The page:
Tuesday, September 15, 2015

Shift Happens 2014

An old friend from the Franciscan Third Order sent me a link to this amazing video. It is well worth the five minutes it will take to watch it and, hopefully, the time it will prompt you to reflect on the points it raises:

Entitled Shift Happens, 2014, the film well documents, “[w]e are living in exponential times,” the pace of change in our lives is accelerating at an exponential rate. The video is breathtaking, overwhelming and well worth further consideration. I was struck by several points.

Why Should Everyone Go To College?

“Researchers predict that 65% of today’s school kids will hold jobs that don’t yet exist. We are currently preparing students for jobs that don’t exist using technologies that haven’t been invented in order to solve problems we don’t even know are problems yet….The US Department of Labor estimates that today’s learner will have 10-14 jobs by the age of 38.”
The current conventional “wisdom” regarding higher education in America would assert that everyone needs to go to college in order to get a decent job. Despite the fact this “wisdom” is being propagated by everyone from the President to the local media’s talking heads, this myth is pernicious and needs to be laid to rest as quickly as possible.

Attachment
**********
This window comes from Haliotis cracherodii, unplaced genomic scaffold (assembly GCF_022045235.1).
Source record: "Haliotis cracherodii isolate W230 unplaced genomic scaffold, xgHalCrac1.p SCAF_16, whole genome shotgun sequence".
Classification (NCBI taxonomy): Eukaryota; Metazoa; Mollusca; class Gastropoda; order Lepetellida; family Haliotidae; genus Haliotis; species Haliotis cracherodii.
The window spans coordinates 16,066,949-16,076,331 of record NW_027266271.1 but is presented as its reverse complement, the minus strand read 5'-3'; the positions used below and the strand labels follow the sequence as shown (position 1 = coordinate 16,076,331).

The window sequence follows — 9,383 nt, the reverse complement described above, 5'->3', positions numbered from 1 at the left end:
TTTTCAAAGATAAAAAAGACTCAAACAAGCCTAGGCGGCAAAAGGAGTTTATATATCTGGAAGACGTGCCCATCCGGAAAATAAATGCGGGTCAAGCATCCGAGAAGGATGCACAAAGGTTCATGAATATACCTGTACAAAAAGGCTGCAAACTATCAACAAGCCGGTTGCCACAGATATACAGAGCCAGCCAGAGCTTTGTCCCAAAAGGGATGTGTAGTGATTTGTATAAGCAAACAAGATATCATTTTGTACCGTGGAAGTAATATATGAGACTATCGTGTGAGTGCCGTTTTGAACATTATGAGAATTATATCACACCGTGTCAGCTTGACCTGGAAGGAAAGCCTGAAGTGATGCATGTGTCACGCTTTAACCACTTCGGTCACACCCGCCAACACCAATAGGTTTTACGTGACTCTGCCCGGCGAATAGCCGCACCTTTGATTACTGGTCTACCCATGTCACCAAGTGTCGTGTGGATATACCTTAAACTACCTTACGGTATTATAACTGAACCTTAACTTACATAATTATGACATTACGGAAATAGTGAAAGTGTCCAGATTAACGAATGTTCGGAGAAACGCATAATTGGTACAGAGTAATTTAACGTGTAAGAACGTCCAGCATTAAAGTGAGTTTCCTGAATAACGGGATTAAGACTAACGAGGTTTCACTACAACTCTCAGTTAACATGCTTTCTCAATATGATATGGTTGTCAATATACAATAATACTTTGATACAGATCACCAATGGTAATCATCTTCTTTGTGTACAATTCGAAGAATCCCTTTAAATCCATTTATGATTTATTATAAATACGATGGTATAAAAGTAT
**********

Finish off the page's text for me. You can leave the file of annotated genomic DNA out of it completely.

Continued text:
To begin with, not every teenager completing high school is actually capable of attaining a higher education. Sadly, it is not true that if they simply try their best they will succeed. The road to college graduation is littered with the carnage of those who simply couldn’t get there. This does not make them any less human or valuable to our world. It simply means their life callings will be to endeavors which capitalize on the skills they do have, not on those others think they should have.

Moreover, not every teenager capable of higher education wants to attend college. Some are simply not ready for the demands of higher education right out of high school. The myth we have told ourselves that college freshmen arrive as adults with fully developed rational capacities and the maturity to use them is simply not true in many, perhaps most, cases. At best, they are proto-adults capable of maturing into adulthood assuming they are willing to grow and that vital mentorship is available for that process.